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Obes Surg. 2015 Dec;25(12):2344-51. doi: 10.1007/s11695-015-1700-0.

Short-Term Changes in Body Composition and Response to Micronutrient Supplementation After Laparoscopic Sleeve Gastrectomy.

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Department of Clinical Medicine and Surgery, Division of Physiology, Federico II University of Naples, Via Pansini n 5, 80131, Naples, Italy.
Division of Pharmacology, Department of Neuroscience, Reproductive and Odontostomatologic Sciences, Federico II University of Naples, Naples, Italy.
Division of General Surgery, Department of Surgery, Second University of Naples, Naples, Italy.
Department of Clinical Medicine and Surgery, Division of Physiology, Federico II University of Naples, Via Pansini n 5, 80131, Naples, Italy.



We evaluated dietary intakes, body composition, micronutrient deficiency, and response to micronutrient supplementation in 47 patients before and for 6 months after laparoscopic sleeve gastrectomy (LSG).


Before, 3, and 6 months after LSG, we measured dietary intakes with food-frequency questionnaires, body composition with bioimpedance analysis (BIA) and bioelectrical vector analysis (BIVA), and plasma concentrations of iron, Zn, water-, and lipo-soluble vitamins.


After LSG, energy intake significantly decreased and patients lost weight, fat mass, and free-fat mass. BIVA showed a substantial loss of soft tissue body cell mass (BCM) with no change in hydration. Before surgery, 15 % of patients were iron deficient, 30 % had low levels of zinc and/or water-soluble vitamins, and 32 % of vitamin 25(OH)-D3. We treated iron deficiency with ferrous sulfate, isolated folate deficiency with N5-methyiltetrahydrofolate-Ca-pentahydrate, and deficiencies in vitamin B1, B12, or Zn, with or without concomitant folate deficiency, with multivitamin. No supplementation was given to vitamin 25(OH)-D3 deficient patients. At first follow-up, 7 % of patients developed new deficiencies in iron, 7 % in folic acid (n = 3), and 36 % in water-soluble vitamins and/or zinc whereas no new deficit in vitamin 25(OH)-D3 occurred. At final follow-up, deficiencies were corrected in all patients treated with either iron or folate but only in 32 % of those receiving multivitamin. Vitamin 25(OH)-D3 deficiency was corrected in 73 % of patients even though these patients were not supplemented.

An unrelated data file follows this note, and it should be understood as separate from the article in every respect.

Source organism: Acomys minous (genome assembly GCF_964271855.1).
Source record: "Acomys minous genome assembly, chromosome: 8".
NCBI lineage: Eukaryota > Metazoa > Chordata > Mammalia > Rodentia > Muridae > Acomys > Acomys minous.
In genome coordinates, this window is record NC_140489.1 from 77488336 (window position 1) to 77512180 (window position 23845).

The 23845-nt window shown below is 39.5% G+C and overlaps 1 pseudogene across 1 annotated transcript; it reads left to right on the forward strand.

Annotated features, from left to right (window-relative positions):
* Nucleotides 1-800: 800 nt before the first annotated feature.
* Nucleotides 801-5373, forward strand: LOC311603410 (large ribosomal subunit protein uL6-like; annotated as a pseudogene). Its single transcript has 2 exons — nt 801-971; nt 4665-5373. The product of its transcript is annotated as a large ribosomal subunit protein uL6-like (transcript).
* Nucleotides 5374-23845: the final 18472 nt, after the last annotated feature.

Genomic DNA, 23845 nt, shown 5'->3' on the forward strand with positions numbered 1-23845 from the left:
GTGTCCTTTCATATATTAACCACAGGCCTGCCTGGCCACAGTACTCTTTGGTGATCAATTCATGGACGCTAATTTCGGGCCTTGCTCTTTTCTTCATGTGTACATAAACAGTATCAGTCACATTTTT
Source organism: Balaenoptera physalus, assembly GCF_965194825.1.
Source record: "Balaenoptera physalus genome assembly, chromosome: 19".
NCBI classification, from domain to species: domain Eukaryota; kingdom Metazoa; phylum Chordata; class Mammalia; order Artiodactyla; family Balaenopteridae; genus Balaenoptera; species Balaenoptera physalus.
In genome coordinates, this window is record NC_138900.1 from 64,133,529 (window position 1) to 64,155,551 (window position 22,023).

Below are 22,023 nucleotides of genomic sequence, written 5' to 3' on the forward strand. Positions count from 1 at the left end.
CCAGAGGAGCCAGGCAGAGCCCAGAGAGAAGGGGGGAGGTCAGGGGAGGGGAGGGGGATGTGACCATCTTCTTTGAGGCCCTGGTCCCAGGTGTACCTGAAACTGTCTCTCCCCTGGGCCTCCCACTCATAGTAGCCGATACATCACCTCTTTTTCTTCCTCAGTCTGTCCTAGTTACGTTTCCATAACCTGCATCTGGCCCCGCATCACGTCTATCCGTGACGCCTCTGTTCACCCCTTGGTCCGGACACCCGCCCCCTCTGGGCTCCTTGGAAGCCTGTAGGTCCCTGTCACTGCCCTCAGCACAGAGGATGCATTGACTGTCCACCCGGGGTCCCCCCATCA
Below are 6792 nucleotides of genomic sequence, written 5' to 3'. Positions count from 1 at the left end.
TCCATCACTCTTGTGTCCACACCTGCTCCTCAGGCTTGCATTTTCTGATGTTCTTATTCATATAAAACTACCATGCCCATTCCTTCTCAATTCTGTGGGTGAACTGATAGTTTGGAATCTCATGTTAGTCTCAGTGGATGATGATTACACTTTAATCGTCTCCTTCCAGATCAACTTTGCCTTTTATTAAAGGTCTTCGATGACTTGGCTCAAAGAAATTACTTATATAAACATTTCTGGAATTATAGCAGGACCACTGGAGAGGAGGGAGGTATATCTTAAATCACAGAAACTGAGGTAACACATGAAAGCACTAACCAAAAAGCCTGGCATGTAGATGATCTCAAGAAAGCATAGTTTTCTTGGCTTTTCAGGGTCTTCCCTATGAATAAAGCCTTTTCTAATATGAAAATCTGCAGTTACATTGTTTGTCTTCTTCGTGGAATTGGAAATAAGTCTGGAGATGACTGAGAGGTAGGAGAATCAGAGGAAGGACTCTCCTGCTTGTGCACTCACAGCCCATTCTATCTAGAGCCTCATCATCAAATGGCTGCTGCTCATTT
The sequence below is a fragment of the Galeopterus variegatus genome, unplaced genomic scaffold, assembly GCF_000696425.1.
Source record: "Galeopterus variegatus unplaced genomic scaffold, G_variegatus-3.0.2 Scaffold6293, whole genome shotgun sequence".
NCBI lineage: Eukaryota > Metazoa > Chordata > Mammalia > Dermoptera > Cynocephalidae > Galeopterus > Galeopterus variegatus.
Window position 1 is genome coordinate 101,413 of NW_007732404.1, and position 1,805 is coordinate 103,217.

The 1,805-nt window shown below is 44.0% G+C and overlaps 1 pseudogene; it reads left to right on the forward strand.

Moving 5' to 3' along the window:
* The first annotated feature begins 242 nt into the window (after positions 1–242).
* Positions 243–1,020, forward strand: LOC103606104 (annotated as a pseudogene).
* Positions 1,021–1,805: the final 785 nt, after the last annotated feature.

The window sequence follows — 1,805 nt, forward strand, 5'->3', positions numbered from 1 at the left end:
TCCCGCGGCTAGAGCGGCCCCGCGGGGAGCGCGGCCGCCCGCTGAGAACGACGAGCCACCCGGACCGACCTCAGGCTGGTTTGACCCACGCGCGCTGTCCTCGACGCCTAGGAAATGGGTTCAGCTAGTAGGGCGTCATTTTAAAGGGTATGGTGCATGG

LSG-induced weight loss is accompanied by a decrease in BCM with no body fluid alterations. Deficiencies in water-soluble vitamins and Zn respond poorly to multivitamin supplementation.


Bioimpedence analysis; Body composition; Folic acid; Iron; Laparoscopic sleeve gastrectomy; Trace metals; Vitamin A; Vitamin B1; Vitamin B12; Vitamin D; Vitamin E; Zinc

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